"And finally, we're seeing even more ambitious projects commencing alongside a credible strategy."
He singled out the clearing of mammals from Auckland Island, possums from South Westland's Perth Valley, Hawke's Bay's Cape to City and the capital's Predator Free Wellington.
Manaaki Whenua-Landcare Research's Dr Andrea Byrom said while the cash injection was modest in the scheme of things, it was still a "huge signal".
"Personally, I'm very optimistic for DoC because the funding demonstrates to DoC staff that their work is important - we shouldn't under-estimate how much of an impact that will have on their enthusiasm to tackle big goals like Predator Free New Zealand."
Byrom was also buoyed by a wave of support from Kiwis.
A recent survey carried out by the Biological Heritage National Science Challenge, which Byrom directs, found 85 per cent agreed investment in pest control today would future generations, and around two-thirds were aware of the 2050 vision.
There was less support, however, for some of those next-generation technologies that we may have to turn to.
Just a third of the respondents, for instance, were comfortable with using "gene drives", in which a small piece of genetic information can be edited and then passed to future generations of pests, potentially leading to a single-sex population that would eventually disappear.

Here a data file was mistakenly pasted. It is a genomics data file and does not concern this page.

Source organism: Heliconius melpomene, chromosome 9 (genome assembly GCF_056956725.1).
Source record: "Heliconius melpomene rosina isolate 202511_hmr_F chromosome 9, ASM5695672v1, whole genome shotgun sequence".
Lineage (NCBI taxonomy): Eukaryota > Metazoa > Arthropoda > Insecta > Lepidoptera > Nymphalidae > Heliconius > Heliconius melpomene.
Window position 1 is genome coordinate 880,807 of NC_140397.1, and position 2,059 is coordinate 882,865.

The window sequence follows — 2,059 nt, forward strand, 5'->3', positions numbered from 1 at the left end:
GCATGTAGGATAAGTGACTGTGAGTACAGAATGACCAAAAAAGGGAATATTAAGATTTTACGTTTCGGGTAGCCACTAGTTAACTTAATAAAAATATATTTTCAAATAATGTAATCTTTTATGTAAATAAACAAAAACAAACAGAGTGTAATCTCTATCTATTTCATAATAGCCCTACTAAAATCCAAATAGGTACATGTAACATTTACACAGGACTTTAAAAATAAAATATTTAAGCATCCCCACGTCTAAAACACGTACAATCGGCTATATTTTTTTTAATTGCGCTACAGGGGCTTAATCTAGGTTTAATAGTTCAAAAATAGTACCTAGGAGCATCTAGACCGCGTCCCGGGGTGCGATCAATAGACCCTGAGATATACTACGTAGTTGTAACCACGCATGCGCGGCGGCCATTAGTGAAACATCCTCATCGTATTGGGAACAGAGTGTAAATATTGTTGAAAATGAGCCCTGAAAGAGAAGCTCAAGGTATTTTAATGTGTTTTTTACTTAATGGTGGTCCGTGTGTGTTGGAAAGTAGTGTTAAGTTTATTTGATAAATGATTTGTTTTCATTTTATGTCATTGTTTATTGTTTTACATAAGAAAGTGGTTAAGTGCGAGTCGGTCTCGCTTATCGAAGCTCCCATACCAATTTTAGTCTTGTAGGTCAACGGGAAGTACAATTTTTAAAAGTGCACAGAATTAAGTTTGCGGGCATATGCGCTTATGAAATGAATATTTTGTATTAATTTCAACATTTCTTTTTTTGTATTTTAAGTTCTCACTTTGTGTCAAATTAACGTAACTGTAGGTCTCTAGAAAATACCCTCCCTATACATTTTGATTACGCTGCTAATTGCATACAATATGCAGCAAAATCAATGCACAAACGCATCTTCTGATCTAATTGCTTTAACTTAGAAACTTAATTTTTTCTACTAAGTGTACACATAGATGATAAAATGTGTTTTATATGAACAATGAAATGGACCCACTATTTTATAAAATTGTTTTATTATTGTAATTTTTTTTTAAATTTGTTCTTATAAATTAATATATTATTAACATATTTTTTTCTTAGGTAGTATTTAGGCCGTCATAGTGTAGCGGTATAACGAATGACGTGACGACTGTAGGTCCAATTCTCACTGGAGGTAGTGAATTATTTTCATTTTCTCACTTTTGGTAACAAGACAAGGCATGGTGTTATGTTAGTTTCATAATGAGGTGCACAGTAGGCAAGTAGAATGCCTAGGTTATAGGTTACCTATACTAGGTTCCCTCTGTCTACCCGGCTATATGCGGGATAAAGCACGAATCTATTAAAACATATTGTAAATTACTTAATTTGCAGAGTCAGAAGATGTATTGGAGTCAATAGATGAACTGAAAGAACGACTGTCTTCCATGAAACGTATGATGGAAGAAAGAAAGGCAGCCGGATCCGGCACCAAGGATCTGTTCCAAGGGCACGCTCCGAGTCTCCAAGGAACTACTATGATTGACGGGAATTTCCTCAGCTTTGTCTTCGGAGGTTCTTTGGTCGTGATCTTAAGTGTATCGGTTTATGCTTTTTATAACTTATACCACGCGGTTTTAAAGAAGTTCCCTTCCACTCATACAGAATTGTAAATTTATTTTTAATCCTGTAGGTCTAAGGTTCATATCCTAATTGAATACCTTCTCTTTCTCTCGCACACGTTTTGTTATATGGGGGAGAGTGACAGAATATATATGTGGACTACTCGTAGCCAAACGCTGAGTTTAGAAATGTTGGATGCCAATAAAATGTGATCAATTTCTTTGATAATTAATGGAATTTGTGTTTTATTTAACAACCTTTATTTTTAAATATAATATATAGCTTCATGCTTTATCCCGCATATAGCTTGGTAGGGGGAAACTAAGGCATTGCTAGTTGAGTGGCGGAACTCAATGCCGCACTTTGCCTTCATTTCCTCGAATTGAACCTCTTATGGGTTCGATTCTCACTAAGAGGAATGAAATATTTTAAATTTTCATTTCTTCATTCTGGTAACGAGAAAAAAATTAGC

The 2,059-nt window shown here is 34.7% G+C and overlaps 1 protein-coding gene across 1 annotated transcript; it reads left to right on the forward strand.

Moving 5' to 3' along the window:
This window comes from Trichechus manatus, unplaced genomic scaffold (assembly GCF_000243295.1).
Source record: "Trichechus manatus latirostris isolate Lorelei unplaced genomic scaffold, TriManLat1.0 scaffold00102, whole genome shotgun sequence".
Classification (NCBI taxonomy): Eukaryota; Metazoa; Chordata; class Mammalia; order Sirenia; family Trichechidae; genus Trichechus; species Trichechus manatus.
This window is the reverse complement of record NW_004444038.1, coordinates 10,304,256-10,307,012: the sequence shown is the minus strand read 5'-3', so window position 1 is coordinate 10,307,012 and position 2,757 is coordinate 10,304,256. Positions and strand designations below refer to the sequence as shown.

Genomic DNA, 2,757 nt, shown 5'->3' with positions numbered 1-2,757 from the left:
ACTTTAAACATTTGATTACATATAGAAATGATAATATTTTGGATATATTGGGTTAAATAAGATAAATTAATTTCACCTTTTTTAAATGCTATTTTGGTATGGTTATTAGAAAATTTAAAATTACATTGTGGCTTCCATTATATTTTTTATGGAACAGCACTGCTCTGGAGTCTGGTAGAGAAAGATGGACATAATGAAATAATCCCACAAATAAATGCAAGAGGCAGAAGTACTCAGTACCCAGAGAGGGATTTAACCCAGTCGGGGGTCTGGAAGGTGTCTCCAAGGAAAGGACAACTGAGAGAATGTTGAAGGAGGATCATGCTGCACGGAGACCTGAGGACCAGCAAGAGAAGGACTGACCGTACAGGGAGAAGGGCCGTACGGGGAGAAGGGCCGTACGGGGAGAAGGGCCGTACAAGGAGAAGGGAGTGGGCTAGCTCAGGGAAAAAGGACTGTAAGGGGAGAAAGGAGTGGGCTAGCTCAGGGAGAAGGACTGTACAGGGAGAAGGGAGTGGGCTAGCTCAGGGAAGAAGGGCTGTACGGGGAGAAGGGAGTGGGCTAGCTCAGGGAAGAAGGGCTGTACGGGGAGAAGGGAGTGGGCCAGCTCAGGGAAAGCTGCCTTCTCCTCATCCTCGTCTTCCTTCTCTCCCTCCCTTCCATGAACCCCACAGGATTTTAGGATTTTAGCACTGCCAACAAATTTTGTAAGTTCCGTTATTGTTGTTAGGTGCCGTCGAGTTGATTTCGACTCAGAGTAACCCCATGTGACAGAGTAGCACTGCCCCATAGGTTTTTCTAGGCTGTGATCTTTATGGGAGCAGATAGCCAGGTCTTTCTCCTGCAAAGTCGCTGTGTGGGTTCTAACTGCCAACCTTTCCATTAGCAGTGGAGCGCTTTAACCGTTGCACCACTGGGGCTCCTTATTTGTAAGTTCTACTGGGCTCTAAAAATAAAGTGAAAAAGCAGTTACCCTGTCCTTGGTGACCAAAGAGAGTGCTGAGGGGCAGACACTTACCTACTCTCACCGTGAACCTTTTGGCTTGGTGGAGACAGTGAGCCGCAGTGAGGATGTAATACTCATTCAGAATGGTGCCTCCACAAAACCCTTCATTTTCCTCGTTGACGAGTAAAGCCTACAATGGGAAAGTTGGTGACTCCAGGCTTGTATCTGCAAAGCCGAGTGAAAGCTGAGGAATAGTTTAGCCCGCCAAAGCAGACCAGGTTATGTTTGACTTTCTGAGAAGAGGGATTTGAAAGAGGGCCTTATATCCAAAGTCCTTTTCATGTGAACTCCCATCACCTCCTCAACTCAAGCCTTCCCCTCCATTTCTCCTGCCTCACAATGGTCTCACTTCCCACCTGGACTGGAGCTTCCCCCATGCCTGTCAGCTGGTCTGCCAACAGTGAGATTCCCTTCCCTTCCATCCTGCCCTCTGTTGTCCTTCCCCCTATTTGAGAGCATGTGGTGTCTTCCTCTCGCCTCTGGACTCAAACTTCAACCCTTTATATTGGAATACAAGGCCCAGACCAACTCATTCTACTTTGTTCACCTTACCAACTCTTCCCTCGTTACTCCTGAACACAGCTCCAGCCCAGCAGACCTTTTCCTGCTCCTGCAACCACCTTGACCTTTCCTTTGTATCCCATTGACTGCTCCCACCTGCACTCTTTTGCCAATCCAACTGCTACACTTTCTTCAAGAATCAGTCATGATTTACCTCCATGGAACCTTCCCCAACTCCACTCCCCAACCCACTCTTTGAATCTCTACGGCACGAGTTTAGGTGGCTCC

Kiwis appeared to better favour other genetic interventions like the Trojan Female Technique, which used DNA tweaking to render male offspring infertile, and species-selective toxins.
Byrom pointed out that the current best estimate for complete eradication using existing technology, over the 30 years to 2050, was around $9 billion - or about 5 per cent of GDP.
"So, it's not feasible for a small nation, even with international investment," she said.
"That means we need to control predators at much larger scales, yet for a fraction of the cost."
She believed the best approach was some sort of "self-disseminating" tool that could be shared from animal to animal, and, rather than just gene-editing solutions, there were a range of promising bio-technologies.
Alternatively, the country could use "non-disseminating" tools such as a species-selective toxin, which could be delivered within the next few years, but which still cost around the same as 1080 to roll out.
"So, we are back to the same issue that we need a very cheap tool that is socially-acceptable and can be applied for literally a few cents per hectare," she said.
"That is the reason people are considering self-disseminating biotechnologies such as gene editing."
Russell agreed New Zealand simply couldn't afford to lay traps or poison across every 25m of wilderness.
"Many of the advances in the past, and many more in to the future, will be incremental advances, such as more ingenious traps, more specific and humane toxins, and so on, and we shouldn't undervalue such advances," Russell said.
"However, we could short-cut this long incremental process which might take decades to scale to New Zealand, with a game-changing technological breakthrough, which would might put nationwide eradication in reach within years."
What needed to happen to make that a reality?